- Operation costs (team members responsible for interfacing with the software, etc.)
With all these in hand, it will be easier to forecast the long-term financial impact of bringing this solution on board, and to sell this into your executive team.
- Expert knowledge and support
Great software isn’t built in a vacuum – it takes years of refinement and development. While you might feel an in-house solution will ensure your developers understand the technology behind it better than anyone, it will likely take time for them to fully get to grips with the new solution.
By buying the software instead, you become part of an ecosystem of other users benefitting from the same technology. Therefore, the onus is on the producers of this software to maintain it, refine it and support it to the best of their abilities, as they want to keep a range of customers happy.
Furthermore, this will give your team access to the guidance of experts who are fully familiar with the system you have purchased. Consequently, they will be able to resolve any issue you are facing efficiently, meaning your team doesn’t need to devote any additional time or resources on a home-built solution.
When is it right to build?
Is there ever a right time to build a solution as opposed to buying it? While I maintain that procuring a solution should be the go-to approach, there are still scenarios where the build route is more appropriate, namely:
- If the problem in question is closely tied to your core value proposition, and a built solution will enhance this or support sales of your main product.
- You intend to resell the in-house solution to others as a means to increase the ROI involved in maintaining it.
- Existing commercial products are not specific enough to meet your precise needs.
Of course, even if you fit into the above criteria, that doesn’t make the option to build a solution any less of a gamble, as you still need to consider the sustainability of the software. Nevertheless, these circumstances make the decision to build more viable, but should only be considered after thoroughly researching the purchasable solutions on the market.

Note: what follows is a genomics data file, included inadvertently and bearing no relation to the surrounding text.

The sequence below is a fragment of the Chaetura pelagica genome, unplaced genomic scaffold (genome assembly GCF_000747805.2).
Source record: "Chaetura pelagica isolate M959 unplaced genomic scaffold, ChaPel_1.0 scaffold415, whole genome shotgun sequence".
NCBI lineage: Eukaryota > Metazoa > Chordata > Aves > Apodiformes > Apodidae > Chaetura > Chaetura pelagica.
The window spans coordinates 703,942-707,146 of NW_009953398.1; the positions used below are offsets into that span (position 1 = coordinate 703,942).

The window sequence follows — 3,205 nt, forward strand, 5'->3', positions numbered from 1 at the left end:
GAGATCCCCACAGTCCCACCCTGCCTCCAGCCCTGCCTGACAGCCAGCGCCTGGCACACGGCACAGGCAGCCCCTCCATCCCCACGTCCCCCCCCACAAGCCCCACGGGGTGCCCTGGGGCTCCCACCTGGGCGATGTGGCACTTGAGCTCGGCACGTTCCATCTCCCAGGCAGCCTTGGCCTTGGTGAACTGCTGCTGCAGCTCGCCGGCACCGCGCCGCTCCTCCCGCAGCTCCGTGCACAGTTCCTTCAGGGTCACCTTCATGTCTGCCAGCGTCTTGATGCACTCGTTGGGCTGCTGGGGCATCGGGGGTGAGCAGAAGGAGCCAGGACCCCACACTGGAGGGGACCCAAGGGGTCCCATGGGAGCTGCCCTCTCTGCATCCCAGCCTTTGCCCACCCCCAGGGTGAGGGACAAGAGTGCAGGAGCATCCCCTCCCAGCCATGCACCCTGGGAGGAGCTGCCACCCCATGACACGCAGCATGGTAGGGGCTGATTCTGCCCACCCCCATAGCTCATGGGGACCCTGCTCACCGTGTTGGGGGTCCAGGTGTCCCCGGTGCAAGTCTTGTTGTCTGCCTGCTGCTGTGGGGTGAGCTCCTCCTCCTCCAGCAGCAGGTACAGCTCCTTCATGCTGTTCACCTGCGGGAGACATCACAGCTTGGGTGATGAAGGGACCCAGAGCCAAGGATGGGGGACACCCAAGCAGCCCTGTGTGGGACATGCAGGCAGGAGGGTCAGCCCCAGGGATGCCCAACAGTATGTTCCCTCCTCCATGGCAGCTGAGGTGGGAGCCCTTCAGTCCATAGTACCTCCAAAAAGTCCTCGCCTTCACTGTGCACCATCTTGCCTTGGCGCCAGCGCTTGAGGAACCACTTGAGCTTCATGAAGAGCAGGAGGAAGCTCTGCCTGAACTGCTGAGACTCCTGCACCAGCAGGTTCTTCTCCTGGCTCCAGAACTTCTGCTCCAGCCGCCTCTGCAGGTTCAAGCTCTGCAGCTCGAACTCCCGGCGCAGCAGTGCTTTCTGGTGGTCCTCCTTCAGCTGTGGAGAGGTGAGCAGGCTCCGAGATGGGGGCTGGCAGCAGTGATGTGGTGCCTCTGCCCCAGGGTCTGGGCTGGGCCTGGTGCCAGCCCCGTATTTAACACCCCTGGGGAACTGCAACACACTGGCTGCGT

What to look for in an enterprise-level solution
Now that I’ve established my stance in the ‘Buy vs Build’ debate, the last thing left to explore is what you should be looking for in a software vendor. In my experience providing ready-made solutions for the financial services industry, there are 3 standout characteristics that clients should see showcased by their prospective vendors:
- The vendor should have a strong understanding of the historic and current problems organisations in your industry encounter, and provide tangible evidence of how their solution has helped firms in your position overcome the problems they were facing.
- The vendor should have a healthy and stable client ecosystem. Rather than take a stack-them-high approach and demonstrating little in the way of customer support, your vendor should be able to showcase how they engage with their clients, provide them with up-to-date information relating to compliance and regulations, and support them in overcoming industry-related concerns.
- As well as helping clients meet today’s problems, the vendor should be looking towards the future of the industry, enhancing their solutions with changes to regulations and data proliferation in mind. At Fundipedia, this is something we take very seriously, as this commitment to helping our customers move forward with confidence is at the heart of the long-term partnerships our company is built on.
Bringing an end to the “buy vs build” dilemma
I hope that this has given you some food for thought concerning the whole ‘buy vs build’ debate.
The first port of call for any organisation should be to examine the commercial software solutions available to resolve the problem they are facing. Then, if you can’t find a solution that meets your precise needs, or if you’re planning to make this solution a fundamental pillar of your core product, the build option might be more up your street.
However, at the end of the day, the final decision comes down to you and the circumstances of your company.
If you would like to discuss whether the buy or build route is right for your unique situation, or you’re interested in the benefits of Fundipedia’s comprehensive fund data management solution, feel free to drop me a line or send a message.